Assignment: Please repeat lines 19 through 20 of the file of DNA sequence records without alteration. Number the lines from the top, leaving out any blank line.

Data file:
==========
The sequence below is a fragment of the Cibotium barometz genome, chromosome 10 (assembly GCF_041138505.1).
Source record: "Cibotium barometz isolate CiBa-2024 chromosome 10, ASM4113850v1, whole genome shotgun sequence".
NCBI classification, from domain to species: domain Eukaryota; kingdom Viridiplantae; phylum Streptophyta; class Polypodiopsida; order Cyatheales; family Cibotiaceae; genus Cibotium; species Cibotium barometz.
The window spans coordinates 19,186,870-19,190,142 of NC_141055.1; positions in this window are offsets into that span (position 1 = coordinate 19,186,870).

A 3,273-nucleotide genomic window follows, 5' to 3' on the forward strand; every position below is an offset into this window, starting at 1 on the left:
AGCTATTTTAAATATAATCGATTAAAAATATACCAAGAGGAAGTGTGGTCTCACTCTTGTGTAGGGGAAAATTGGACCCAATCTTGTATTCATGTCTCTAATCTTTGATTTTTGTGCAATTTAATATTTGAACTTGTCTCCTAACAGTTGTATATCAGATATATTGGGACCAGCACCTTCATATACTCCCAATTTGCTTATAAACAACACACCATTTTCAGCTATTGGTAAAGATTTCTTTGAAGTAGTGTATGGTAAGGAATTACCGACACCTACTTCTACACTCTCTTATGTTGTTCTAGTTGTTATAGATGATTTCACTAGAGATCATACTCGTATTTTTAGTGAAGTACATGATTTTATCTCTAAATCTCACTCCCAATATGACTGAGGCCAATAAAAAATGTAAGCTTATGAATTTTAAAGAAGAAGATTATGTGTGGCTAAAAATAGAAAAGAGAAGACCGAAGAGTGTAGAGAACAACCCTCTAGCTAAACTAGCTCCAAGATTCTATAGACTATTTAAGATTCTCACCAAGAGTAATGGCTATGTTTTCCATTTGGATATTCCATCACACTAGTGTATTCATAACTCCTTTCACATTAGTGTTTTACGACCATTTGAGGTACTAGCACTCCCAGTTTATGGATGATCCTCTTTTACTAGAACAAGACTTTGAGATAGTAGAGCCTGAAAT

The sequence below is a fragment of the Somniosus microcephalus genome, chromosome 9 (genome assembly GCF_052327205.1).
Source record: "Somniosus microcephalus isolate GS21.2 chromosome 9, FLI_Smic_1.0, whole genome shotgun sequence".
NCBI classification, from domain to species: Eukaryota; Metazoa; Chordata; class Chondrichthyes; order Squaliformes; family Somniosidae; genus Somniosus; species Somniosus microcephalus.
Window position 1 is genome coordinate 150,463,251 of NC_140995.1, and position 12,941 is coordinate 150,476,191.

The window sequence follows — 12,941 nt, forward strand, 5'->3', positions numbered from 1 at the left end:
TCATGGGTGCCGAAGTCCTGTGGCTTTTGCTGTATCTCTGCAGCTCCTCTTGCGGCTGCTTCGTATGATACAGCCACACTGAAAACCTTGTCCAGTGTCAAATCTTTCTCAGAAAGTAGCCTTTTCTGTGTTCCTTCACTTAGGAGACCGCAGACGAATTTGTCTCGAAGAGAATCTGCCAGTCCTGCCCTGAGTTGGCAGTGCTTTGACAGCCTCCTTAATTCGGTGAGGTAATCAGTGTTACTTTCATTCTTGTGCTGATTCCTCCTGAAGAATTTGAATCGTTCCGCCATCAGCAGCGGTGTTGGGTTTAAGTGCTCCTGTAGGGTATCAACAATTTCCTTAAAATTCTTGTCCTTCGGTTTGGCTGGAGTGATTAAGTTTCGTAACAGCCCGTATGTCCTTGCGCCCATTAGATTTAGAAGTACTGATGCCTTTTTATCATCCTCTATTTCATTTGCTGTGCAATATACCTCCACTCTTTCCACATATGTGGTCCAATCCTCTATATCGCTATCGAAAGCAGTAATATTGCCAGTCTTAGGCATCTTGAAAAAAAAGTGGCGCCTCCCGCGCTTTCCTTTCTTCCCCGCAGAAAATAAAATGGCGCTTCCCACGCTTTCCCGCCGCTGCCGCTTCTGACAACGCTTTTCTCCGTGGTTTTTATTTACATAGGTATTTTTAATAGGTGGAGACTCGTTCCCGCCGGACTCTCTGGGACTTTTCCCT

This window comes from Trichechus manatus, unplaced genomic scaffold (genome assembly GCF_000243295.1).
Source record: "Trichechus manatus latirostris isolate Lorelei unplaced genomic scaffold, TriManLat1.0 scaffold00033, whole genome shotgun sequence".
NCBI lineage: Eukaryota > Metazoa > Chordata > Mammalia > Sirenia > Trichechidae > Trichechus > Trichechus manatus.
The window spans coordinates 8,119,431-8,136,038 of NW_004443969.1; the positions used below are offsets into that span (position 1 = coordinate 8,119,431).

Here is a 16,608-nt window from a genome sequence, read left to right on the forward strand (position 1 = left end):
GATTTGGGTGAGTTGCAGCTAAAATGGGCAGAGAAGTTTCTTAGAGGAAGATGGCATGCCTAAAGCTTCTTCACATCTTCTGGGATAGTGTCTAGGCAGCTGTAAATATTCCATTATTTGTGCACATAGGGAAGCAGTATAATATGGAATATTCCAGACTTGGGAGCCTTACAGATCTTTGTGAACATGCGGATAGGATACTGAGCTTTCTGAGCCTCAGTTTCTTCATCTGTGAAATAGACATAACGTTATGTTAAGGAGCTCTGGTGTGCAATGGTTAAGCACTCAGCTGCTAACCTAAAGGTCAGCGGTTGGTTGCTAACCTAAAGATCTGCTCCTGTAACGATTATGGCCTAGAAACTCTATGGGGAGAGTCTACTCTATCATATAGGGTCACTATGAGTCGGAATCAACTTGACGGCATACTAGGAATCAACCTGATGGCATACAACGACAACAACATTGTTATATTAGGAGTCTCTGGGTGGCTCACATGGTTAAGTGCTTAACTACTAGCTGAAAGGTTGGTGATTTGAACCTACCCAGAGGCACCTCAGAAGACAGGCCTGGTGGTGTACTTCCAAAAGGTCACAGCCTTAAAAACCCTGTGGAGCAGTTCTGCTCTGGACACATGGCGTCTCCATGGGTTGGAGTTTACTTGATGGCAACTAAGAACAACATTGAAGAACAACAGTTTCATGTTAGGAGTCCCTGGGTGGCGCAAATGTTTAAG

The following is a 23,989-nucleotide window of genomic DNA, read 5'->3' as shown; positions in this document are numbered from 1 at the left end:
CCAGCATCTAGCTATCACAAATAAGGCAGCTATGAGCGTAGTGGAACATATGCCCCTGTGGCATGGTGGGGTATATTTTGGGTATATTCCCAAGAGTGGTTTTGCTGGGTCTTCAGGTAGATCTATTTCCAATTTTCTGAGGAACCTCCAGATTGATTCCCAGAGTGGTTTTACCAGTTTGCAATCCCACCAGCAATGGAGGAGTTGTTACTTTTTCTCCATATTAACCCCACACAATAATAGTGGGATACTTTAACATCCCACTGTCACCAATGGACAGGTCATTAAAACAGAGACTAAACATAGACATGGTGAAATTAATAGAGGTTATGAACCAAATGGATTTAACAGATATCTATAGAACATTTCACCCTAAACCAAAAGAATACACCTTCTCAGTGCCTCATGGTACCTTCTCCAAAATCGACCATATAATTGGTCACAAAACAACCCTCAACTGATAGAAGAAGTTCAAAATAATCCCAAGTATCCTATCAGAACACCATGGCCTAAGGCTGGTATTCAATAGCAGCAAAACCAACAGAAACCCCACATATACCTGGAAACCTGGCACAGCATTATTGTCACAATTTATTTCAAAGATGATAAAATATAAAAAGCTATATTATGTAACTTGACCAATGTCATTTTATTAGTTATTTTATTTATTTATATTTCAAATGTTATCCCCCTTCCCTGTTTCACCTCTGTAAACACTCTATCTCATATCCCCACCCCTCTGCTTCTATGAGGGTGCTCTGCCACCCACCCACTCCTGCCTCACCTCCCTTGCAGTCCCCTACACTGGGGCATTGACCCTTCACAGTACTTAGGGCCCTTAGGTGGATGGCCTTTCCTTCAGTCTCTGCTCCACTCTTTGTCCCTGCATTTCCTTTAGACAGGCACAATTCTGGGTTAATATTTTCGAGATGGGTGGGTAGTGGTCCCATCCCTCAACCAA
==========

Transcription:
The following is a 23,989-nucleotide window of genomic DNA, read 5'->3' as shown; positions in this document are numbered from 1 at the left end:
CCAGCATCTAGCTATCACAAATAAGGCAGCTATGAGCGTAGTGGAACATATGCCCCTGTGGCATGGTGGGGTATATTTTGGGTATATTCCCAAGAGTGGTTTTGCTGGGTCTTCAGGTAGATCTATTTCCAATTTTCTGAGGAACCTCCAGATTGATTCCCAGAGTGGTTTTACCAGTTTGCAATCCCACCAGCAATGGAGGAGTTGTTACTTTTTCTCCATATTAACCCCACACAATAATAGTGGGATACTTTAACATCCCACTGTCACCAATGGACAGGTCATTAAAACAGAGACTAAACATAGACATGGTGAAATTAATAGAGGTTATGAACCAAATGGATTTAACAGATATCTATAGAACATTTCACCCTAAACCAAAAGAATACACCTTCTCAGTGCCTCATGGTACCTTCTCCAAAATCGACCATATAATTGGTCACAAAACAACCCTCAACTGATAGAAGAAGTTCAAAATAATCCCAAGTATCCTATCAGAACACCATGGCCTAAGGCTGGTATTCAATAGCAGCAAAACCAACAGAAACCCCACATATACCTGGAAACCTGGCACAGCATTATTGTCACAATTTATTTCAAAGATGATAAAATATAAAAAGCTATATTATGTAACTTGACCAATGTCATTTTATTAGTTATTTTATTTATTTATATTTCAAATGTTATCCCCCTTCCCTGTTTCACCTCTGTAAACACTCTATCTCATATCCCCACCCCTCTGCTTCTATGAGGGTGCTCTGCCACCCACCCACTCCTGCCTCACCTCCCTTGCAGTCCCCTACACTGGGGCATTGACCCTTCACAGTACTTAGGGCCCTTAGGTGGATGGCCTTTCCTTCAGTCTCTGCTCCACTCTTTGTCCCTGCATTTCCTTTAGACAGGCACAATTCTGGGTTAATATTTTCGAGATGGGTGGGTAGTGGTCCCATCCCTCAACCAA